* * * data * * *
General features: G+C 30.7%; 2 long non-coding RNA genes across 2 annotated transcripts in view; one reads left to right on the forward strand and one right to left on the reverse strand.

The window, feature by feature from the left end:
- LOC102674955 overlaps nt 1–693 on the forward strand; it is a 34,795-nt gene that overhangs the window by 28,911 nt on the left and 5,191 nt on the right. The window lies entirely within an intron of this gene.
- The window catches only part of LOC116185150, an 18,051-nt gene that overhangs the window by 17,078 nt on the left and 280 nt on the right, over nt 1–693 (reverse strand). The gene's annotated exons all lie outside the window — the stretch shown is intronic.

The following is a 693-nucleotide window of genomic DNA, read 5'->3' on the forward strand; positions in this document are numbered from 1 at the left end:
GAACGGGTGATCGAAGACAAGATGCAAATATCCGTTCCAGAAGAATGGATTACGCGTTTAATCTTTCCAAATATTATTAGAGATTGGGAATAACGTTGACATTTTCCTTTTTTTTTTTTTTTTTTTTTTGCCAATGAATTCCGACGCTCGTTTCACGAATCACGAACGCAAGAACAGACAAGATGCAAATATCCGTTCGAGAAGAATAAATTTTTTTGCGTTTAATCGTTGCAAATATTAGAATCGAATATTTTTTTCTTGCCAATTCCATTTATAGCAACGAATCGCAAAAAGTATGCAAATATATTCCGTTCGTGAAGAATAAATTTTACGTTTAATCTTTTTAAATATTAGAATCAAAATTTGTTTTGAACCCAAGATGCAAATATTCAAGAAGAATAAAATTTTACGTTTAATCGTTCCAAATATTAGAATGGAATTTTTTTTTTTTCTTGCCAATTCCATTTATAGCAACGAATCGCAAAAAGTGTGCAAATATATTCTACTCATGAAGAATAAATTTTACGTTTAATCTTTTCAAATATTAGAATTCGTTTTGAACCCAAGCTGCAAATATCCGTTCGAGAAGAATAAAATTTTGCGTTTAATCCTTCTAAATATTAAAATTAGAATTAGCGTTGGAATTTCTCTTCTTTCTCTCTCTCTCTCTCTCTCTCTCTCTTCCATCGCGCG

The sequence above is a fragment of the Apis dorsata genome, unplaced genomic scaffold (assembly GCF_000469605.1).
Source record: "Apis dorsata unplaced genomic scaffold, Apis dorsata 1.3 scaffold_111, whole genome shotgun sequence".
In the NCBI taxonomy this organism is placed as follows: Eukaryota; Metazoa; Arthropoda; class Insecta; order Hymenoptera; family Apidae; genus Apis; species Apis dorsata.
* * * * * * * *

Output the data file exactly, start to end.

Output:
General features: G+C 30.7%; 2 long non-coding RNA genes across 2 annotated transcripts in view; one reads left to right on the forward strand and one right to left on the reverse strand.

The window, feature by feature from the left end:
- LOC102674955 overlaps nt 1–693 on the forward strand; it is a 34,795-nt gene that overhangs the window by 28,911 nt on the left and 5,191 nt on the right. The window lies entirely within an intron of this gene.
- The window catches only part of LOC116185150, an 18,051-nt gene that overhangs the window by 17,078 nt on the left and 280 nt on the right, over nt 1–693 (reverse strand). The gene's annotated exons all lie outside the window — the stretch shown is intronic.

The following is a 693-nucleotide window of genomic DNA, read 5'->3' on the forward strand; positions in this document are numbered from 1 at the left end:
GAACGGGTGATCGAAGACAAGATGCAAATATCCGTTCCAGAAGAATGGATTACGCGTTTAATCTTTCCAAATATTATTAGAGATTGGGAATAACGTTGACATTTTCCTTTTTTTTTTTTTTTTTTTTTTGCCAATGAATTCCGACGCTCGTTTCACGAATCACGAACGCAAGAACAGACAAGATGCAAATATCCGTTCGAGAAGAATAAATTTTTTTGCGTTTAATCGTTGCAAATATTAGAATCGAATATTTTTTTCTTGCCAATTCCATTTATAGCAACGAATCGCAAAAAGTATGCAAATATATTCCGTTCGTGAAGAATAAATTTTACGTTTAATCTTTTTAAATATTAGAATCAAAATTTGTTTTGAACCCAAGATGCAAATATTCAAGAAGAATAAAATTTTACGTTTAATCGTTCCAAATATTAGAATGGAATTTTTTTTTTTTCTTGCCAATTCCATTTATAGCAACGAATCGCAAAAAGTGTGCAAATATATTCTACTCATGAAGAATAAATTTTACGTTTAATCTTTTCAAATATTAGAATTCGTTTTGAACCCAAGCTGCAAATATCCGTTCGAGAAGAATAAAATTTTGCGTTTAATCCTTCTAAATATTAAAATTAGAATTAGCGTTGGAATTTCTCTTCTTTCTCTCTCTCTCTCTCTCTCTCTCTCTTCCATCGCGCG

The sequence above is a fragment of the Apis dorsata genome, unplaced genomic scaffold (assembly GCF_000469605.1).
Source record: "Apis dorsata unplaced genomic scaffold, Apis dorsata 1.3 scaffold_111, whole genome shotgun sequence".
In the NCBI taxonomy this organism is placed as follows: Eukaryota; Metazoa; Arthropoda; class Insecta; order Hymenoptera; family Apidae; genus Apis; species Apis dorsata.